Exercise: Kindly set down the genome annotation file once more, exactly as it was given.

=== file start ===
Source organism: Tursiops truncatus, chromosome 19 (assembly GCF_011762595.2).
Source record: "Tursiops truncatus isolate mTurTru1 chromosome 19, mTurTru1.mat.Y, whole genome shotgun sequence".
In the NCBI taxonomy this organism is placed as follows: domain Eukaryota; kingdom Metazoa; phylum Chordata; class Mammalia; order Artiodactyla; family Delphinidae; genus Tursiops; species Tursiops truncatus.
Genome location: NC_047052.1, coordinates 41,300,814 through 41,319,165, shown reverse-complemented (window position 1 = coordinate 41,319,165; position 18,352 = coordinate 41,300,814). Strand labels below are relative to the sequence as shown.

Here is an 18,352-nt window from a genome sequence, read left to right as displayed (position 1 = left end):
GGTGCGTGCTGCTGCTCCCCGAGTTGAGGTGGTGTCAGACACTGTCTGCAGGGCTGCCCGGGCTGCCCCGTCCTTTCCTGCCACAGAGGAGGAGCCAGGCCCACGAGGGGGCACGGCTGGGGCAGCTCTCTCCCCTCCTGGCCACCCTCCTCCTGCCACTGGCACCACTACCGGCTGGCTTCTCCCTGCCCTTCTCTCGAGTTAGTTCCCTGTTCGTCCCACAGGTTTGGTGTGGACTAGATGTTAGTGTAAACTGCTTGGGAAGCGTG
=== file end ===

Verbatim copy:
Source organism: Tursiops truncatus, chromosome 19 (assembly GCF_011762595.2).
Source record: "Tursiops truncatus isolate mTurTru1 chromosome 19, mTurTru1.mat.Y, whole genome shotgun sequence".
In the NCBI taxonomy this organism is placed as follows: domain Eukaryota; kingdom Metazoa; phylum Chordata; class Mammalia; order Artiodactyla; family Delphinidae; genus Tursiops; species Tursiops truncatus.
Genome location: NC_047052.1, coordinates 41,300,814 through 41,319,165, shown reverse-complemented (window position 1 = coordinate 41,319,165; position 18,352 = coordinate 41,300,814). Strand labels below are relative to the sequence as shown.

Here is an 18,352-nt window from a genome sequence, read left to right as displayed (position 1 = left end):
GGTGCGTGCTGCTGCTCCCCGAGTTGAGGTGGTGTCAGACACTGTCTGCAGGGCTGCCCGGGCTGCCCCGTCCTTTCCTGCCACAGAGGAGGAGCCAGGCCCACGAGGGGGCACGGCTGGGGCAGCTCTCTCCCCTCCTGGCCACCCTCCTCCTGCCACTGGCACCACTACCGGCTGGCTTCTCCCTGCCCTTCTCTCGAGTTAGTTCCCTGTTCGTCCCACAGGTTTGGTGTGGACTAGATGTTAGTGTAAACTGCTTGGGAAGCGTG